What is the history of Naturopathy?

Mortar with spices

The modern form of naturopathy can be traced to 18th- and 19th-century natural healing systems. Such systems include hydrotherapy (water therapy), which was popular in Germany and nature cure, developed in Austria, based on the use of food, air, light, water, and herbs to treat illness.

Benjamin Lust, a German immigrant, first introduced naturopathy to the United States in 1902 when he founded the American School of Naturopathy. The school emphasized the use of natural cures, proper bowel habits, and good hygiene as the tools for health. This was the first time that principles of a healthy diet, like increasing fiber intake and reducing saturated fats, became popular.

In the mid-1920s to 1940, the use of naturopathic medicine declined. It was not until the 1960s that naturopathic-style holistic medicine became popular again. They offer a variety of natural therapies, including homeopathy, vitamin and mineral supplements, traditional Chinese Medicine, relaxation techniques, herbal remedies and essential oils.

What should I expect from a visit to a Naturopath?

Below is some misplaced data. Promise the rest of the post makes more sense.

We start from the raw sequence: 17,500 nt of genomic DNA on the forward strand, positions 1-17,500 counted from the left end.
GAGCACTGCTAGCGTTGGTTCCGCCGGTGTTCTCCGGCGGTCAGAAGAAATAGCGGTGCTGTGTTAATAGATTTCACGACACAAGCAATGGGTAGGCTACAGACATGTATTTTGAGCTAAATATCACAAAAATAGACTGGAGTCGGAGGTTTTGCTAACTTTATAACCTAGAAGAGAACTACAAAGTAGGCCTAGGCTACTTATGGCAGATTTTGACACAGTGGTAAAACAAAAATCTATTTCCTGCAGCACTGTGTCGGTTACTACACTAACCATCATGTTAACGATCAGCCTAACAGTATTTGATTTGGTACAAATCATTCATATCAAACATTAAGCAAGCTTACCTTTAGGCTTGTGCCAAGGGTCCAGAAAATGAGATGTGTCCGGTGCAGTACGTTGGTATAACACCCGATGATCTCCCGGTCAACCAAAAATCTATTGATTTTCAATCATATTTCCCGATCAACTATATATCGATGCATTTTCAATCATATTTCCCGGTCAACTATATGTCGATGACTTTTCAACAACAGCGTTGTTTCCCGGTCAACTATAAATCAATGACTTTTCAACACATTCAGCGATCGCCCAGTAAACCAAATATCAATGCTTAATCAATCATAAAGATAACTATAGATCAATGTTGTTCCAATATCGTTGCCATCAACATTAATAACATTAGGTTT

A first visit to a naturopath will be around 40 minutes.  A big part of that will be discussing your history, asking about your diet, lifestyle, stress, and environmental exposures. 

Naturopaths treat the whole person, which means they consider a variety of factors before they make a diagnoses. An N.D. might look at your mental, emotional, and spiritual state; your diet; your family history; your environment; and your lifestyle before making a diagnosis.

Some of the more common treatments used by a Naturopath include:

Nutritional counseling
Herbal medicine
Essential oils
Homeopathic medicine
Detoxification — This therapy removes toxins from the body by fasting, using enemas, and drinking lots of water.
Spirituality — Personal spiritual development is encouraged as part of an overall health program.

Lifestyle and psychological counseling — An N.D. may use guided imagery or other counseling methods as part of a treatment plan.

Naturopaths consider patients to be participants in their health care, so you may be asked to make lifestyle changes (such as changing your eating, sleeping, eating, and exercise habits).